Interactive behaviour in pigeons: Visual display interactions as a model for visual communication

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Date
2011-04-25T20:15:00Z
Authors
Ware, Emma
Keyword
Social interactivity , Social contingency , Courtship behaviour , Biological motion , Visual communication , Pigeon (Columba livia)
Abstract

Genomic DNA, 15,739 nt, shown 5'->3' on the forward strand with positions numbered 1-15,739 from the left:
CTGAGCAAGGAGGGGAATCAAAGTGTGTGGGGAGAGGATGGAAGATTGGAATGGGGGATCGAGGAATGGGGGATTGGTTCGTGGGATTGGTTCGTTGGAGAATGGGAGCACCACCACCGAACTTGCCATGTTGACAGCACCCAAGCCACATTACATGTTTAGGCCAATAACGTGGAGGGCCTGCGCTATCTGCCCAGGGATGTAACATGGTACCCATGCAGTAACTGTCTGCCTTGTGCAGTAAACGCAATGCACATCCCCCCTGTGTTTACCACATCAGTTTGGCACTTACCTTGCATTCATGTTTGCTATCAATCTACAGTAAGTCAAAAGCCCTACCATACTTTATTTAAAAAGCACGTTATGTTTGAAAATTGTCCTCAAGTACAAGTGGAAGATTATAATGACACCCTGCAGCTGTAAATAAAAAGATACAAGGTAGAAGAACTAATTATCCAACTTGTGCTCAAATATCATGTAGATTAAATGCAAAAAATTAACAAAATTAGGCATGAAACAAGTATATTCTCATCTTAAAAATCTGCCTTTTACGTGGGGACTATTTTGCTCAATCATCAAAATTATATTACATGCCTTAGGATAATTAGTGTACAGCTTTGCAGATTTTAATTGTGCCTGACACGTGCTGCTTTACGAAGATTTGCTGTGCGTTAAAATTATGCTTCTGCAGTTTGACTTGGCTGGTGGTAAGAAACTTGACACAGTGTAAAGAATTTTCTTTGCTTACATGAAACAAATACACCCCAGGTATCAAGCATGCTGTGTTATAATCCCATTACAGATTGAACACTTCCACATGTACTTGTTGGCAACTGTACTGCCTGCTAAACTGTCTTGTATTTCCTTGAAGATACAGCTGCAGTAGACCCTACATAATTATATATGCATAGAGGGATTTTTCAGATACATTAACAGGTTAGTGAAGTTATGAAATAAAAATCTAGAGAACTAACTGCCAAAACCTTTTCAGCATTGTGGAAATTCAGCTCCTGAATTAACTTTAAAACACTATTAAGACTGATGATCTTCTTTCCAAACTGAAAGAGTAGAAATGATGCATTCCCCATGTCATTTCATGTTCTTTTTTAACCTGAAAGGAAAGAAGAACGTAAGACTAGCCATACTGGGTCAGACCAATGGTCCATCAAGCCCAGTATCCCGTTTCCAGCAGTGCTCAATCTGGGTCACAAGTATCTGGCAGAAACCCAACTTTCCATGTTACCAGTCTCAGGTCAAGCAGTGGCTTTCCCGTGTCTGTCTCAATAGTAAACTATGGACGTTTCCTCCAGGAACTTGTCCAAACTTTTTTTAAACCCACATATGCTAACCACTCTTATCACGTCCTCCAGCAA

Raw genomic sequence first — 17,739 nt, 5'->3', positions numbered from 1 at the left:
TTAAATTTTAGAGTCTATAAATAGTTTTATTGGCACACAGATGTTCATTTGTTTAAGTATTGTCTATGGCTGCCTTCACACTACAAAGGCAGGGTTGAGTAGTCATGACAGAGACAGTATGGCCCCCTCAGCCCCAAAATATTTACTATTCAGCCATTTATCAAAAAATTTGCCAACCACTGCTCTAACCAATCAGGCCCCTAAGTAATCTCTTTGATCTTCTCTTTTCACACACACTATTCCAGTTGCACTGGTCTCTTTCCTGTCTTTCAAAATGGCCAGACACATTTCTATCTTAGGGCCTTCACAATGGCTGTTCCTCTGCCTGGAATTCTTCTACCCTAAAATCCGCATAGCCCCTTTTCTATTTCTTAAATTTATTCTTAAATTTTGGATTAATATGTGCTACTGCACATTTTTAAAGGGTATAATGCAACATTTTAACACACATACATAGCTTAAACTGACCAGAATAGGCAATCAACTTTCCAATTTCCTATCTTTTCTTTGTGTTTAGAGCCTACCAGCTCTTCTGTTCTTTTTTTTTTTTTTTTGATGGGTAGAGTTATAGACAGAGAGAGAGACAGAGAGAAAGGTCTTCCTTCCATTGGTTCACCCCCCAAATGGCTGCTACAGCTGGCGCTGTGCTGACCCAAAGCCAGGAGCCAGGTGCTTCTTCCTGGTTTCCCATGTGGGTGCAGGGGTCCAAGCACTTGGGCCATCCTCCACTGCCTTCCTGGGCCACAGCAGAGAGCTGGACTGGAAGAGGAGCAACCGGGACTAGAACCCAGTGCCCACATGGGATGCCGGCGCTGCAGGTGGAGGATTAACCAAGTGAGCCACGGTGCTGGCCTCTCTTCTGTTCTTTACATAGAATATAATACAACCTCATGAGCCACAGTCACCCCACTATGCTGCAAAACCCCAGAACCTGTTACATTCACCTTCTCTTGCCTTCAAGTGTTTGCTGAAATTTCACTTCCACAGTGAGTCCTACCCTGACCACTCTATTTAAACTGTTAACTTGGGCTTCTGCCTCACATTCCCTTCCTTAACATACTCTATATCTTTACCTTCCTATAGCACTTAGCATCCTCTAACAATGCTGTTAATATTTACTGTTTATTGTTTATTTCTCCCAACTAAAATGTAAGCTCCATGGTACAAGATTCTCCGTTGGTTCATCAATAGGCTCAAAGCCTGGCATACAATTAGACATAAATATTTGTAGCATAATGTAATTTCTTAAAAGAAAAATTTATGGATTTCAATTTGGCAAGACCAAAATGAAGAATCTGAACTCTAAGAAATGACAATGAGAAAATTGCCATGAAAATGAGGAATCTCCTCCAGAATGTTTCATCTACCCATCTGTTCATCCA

Four experiments are presented that explore social interactivity in a visually communicating species: the pigeon, Columba livia. A closed-loop teleprompter system was used to isolate, control and manipulate social contingency in a natural courtship interaction. Experiment 1 tested different ways to measure pigeon behaviour and developed an automatic method for measuring the pigeon’s circle walking display using motion energy analysis. In Experiment, 2 the subject’s courtship behaviour towards the video image of an opposite sex partner streamed live (Live), was compared with their behaviour towards a pre-recorded video image of the same partner (Playback). The only difference between the Live and Playback condition was the presence or absence of social contingency. The results showed that pigeons behaved interactively: their behaviour was determined, in part, by the social contingencies between visual signals. To investigate what types of social contingencies are behaviourally relevant, the effects of the partner’s facing direction and the timing of social contingencies on behaviour were investigated in Experiment 3 and 4, respectively. To manipulate partner facing direction, the camera was rotated so that the partner appears to be courting 90° away from the subject. To manipulate social timing, three time delays, 1, 3 and 9s, were implemented within the closed-circuit communication. In Experiment 4, the context-specificity of interactive behaviour was also investigated by testing behavioural sensitivity to social contingency and timing in both opposite sex and same sex social interactions. The results showed that the partner’s facing direction did not significantly influence behaviour, whereas the timing of social contingencies had a significant impact on behaviour: in courtship only. These findings suggest that temporal relations between display bouts in courtship are behaviourally relevant. A post hoc analysis was then used to evaluate the behavioural relevance of two social contingencies in particular: partner responsiveness and simultaneous display. The results showed that females may be sensitive to the male responsiveness in courtship. Also, simultaneous display appeared to create a perceptual interaction which acted to potentiate the courtship dynamic. These studies provide a basis for further developing the pigeon and its courtship behaviour as a model for visual communication.
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